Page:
Step-by-step plan in-house training

The Antoon Schellenscollege came up with a step-by-step plan to tackle inhouse training. So, not by an external party, but training provided by a fellow member of staff. “We have a far better view of what our colleagues are capable of and what they do.”

Dealing with innovation
“Since last year, every pupil and teacher at our school works with an iPad”, explains Rhea Flohr, geography and media sciences teacher. “At the introduction, it turned out that many teachers had questions about the basic skills required to use it properly. Instead of offering them a course, which hasn’t always led to the desired results in the past, we chose to start developing inhouse training facilities. In order to do so, we wanted to have more insight in the support needs the teachers had.”
Step 1: Take a baseline measurement
Team leader Marion Intven: “We started by performing a baseline measurement. It consisted of a questionnaire. The questions where on basic digital skills (‘I can administer files’) and didactic practice (‘I’m familiar with various digital ways of working and can apply these effectively’). The generated reports were used as a basis for the scope of the training, supplemented with the colleagues wishes.”

Step 2: Chose your focus points
“We chose five subjects: learning with tablets, differentiating with ICT in your lessons, applying ICT during instruction, activating digital didactical skills and making learning visible with ICT”, says Rhea.

Step 3: Provide space and time
“The team Education and Innovation were given space and time to develop the training. The training focused on immediate use in the lessons and was provided by colleagues who are knowledgeable on the subject. You could participate at various moments and groups were small so that everybody could get started while still leaving enough room for individual questions.”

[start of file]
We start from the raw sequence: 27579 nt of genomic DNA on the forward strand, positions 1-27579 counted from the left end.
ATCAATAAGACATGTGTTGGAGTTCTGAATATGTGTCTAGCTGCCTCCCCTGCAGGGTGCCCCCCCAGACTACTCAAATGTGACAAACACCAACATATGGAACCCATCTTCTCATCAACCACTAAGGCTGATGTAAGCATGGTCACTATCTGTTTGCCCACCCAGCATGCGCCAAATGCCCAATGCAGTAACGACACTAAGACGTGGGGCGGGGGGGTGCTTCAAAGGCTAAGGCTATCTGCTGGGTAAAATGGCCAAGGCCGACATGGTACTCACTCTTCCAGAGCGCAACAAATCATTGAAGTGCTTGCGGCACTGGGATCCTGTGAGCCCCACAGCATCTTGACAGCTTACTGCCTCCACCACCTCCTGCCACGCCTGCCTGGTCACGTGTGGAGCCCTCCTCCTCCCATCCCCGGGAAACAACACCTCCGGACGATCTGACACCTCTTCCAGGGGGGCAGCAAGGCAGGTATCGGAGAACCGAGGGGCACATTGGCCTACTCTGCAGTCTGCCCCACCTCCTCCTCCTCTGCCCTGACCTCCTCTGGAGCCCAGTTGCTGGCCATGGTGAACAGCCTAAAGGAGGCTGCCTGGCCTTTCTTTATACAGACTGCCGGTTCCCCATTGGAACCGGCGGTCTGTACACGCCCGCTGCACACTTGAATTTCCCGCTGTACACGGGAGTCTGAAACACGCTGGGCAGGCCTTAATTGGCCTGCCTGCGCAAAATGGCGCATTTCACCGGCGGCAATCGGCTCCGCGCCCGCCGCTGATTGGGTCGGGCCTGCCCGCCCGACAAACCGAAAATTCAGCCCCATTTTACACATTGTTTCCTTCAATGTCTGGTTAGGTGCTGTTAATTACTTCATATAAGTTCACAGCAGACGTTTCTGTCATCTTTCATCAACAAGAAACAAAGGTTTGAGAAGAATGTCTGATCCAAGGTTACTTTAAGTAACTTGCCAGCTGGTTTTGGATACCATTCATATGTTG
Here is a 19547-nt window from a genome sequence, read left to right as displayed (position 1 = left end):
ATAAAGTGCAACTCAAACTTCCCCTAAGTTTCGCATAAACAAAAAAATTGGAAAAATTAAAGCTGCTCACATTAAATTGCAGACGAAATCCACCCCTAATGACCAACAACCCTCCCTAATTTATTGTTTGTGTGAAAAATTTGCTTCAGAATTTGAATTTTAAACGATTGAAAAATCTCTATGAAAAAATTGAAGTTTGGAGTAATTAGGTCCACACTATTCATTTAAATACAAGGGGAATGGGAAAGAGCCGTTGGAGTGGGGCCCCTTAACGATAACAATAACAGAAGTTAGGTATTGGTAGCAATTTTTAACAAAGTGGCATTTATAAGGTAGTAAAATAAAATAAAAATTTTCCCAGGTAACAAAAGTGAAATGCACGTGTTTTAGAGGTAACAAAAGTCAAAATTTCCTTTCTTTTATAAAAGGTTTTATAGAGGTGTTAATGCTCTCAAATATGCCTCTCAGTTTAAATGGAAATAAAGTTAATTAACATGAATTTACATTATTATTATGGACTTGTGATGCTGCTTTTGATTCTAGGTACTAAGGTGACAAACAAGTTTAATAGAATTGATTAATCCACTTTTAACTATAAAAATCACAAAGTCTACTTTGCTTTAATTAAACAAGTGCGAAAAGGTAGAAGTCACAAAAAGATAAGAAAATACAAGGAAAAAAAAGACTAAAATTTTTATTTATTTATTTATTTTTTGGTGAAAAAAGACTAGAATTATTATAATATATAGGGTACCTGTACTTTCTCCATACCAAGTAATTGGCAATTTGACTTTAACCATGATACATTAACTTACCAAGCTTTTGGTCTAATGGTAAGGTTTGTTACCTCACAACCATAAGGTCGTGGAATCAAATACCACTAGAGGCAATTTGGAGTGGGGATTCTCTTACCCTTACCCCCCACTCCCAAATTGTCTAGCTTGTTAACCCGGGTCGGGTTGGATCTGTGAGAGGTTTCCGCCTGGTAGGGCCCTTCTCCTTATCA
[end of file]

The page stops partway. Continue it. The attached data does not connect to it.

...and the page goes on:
Step 4: Anticipate on the knowledge that is present
In general, the teachers are content with the new training afternoon. “Sharing inhouse knowledge leads to a positive and tangible result. We’re far more appreciative of what our colleagues know and can do!”, Marion tells us enthusiastically. Rhea: “Four years ago, training played a completely different role within the educational system. You were overwhelmed with information that you might have already had or that you weren’t ready for yet. Nowadays, training is far more in line with the teachers’ desires and knowledge levels.”

Step 5: Evaluate
Rhea: “Of course, not all teachers see it as a positive thing. They perceive the training as a peak load because a lot of ground is covered in little time. In future, we’re taking a broader approach towards training moments. And the timing wasn’t ideal for all the teachers as they weren’t working with the iPads in class yet.” Even the most enthusiastic reactions had a downside. Marion: “The results are that there are now so many initiatives that we’re losing sight. This coming year, we’ll be bringing the sharing of knowledge more into balance.”

Summary of the step-by-step plan

  • Step 1: Begin at a starting point (such as a baseline measurement) so that you know where everyone stands and what needs they have.
  • Step 2: Choose your focal points: which basic ICT skills are crucial to using the iPads in class?
  • Step 3: Proved time and space: facilitate teachers who are setting up the inhouse training.
  • Step 4: Apply any knowledge and expertise at hand.
  • Step 5: Draw up a balance. What went well and what didn’t go so well?

Marion: “The positive experience we had with our step-by-step plan will certainly be given a follow-up. For next year, we aim to set up a helpdesk team for and by colleagues. We also want to offer more courses that elaborate on ICT applications and skills.’’

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